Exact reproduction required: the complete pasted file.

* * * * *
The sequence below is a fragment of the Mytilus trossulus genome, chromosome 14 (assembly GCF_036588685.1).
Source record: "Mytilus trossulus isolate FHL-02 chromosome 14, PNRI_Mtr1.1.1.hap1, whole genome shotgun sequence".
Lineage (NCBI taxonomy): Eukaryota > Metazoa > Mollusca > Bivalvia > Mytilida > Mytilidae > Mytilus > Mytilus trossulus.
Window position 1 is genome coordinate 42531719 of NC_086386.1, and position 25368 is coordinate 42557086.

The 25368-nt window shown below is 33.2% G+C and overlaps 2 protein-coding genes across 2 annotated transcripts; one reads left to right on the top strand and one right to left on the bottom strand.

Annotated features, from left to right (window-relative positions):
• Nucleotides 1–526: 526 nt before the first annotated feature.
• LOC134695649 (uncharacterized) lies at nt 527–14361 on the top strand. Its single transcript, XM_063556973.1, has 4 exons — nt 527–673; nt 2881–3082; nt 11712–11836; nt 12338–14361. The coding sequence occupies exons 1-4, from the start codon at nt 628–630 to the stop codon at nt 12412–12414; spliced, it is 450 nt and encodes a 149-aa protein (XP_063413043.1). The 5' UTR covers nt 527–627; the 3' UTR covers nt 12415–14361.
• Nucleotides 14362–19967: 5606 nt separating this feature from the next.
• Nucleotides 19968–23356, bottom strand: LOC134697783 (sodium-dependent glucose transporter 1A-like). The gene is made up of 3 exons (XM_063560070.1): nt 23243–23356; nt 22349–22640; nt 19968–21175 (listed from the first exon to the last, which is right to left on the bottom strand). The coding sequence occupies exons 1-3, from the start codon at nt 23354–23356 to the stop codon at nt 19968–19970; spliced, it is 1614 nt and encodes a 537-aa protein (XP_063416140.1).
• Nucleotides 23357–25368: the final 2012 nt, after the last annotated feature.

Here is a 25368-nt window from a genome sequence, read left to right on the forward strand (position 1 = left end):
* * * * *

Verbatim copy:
The sequence below is a fragment of the Mytilus trossulus genome, chromosome 14 (assembly GCF_036588685.1).
Source record: "Mytilus trossulus isolate FHL-02 chromosome 14, PNRI_Mtr1.1.1.hap1, whole genome shotgun sequence".
Lineage (NCBI taxonomy): Eukaryota > Metazoa > Mollusca > Bivalvia > Mytilida > Mytilidae > Mytilus > Mytilus trossulus.
Window position 1 is genome coordinate 42531719 of NC_086386.1, and position 25368 is coordinate 42557086.

The 25368-nt window shown below is 33.2% G+C and overlaps 2 protein-coding genes across 2 annotated transcripts; one reads left to right on the top strand and one right to left on the bottom strand.

Annotated features, from left to right (window-relative positions):
• Nucleotides 1–526: 526 nt before the first annotated feature.
• LOC134695649 (uncharacterized) lies at nt 527–14361 on the top strand. Its single transcript, XM_063556973.1, has 4 exons — nt 527–673; nt 2881–3082; nt 11712–11836; nt 12338–14361. The coding sequence occupies exons 1-4, from the start codon at nt 628–630 to the stop codon at nt 12412–12414; spliced, it is 450 nt and encodes a 149-aa protein (XP_063413043.1). The 5' UTR covers nt 527–627; the 3' UTR covers nt 12415–14361.
• Nucleotides 14362–19967: 5606 nt separating this feature from the next.
• Nucleotides 19968–23356, bottom strand: LOC134697783 (sodium-dependent glucose transporter 1A-like). The gene is made up of 3 exons (XM_063560070.1): nt 23243–23356; nt 22349–22640; nt 19968–21175 (listed from the first exon to the last, which is right to left on the bottom strand). The coding sequence occupies exons 1-3, from the start codon at nt 23354–23356 to the stop codon at nt 19968–19970; spliced, it is 1614 nt and encodes a 537-aa protein (XP_063416140.1).
• Nucleotides 23357–25368: the final 2012 nt, after the last annotated feature.

Here is a 25368-nt window from a genome sequence, read left to right on the forward strand (position 1 = left end):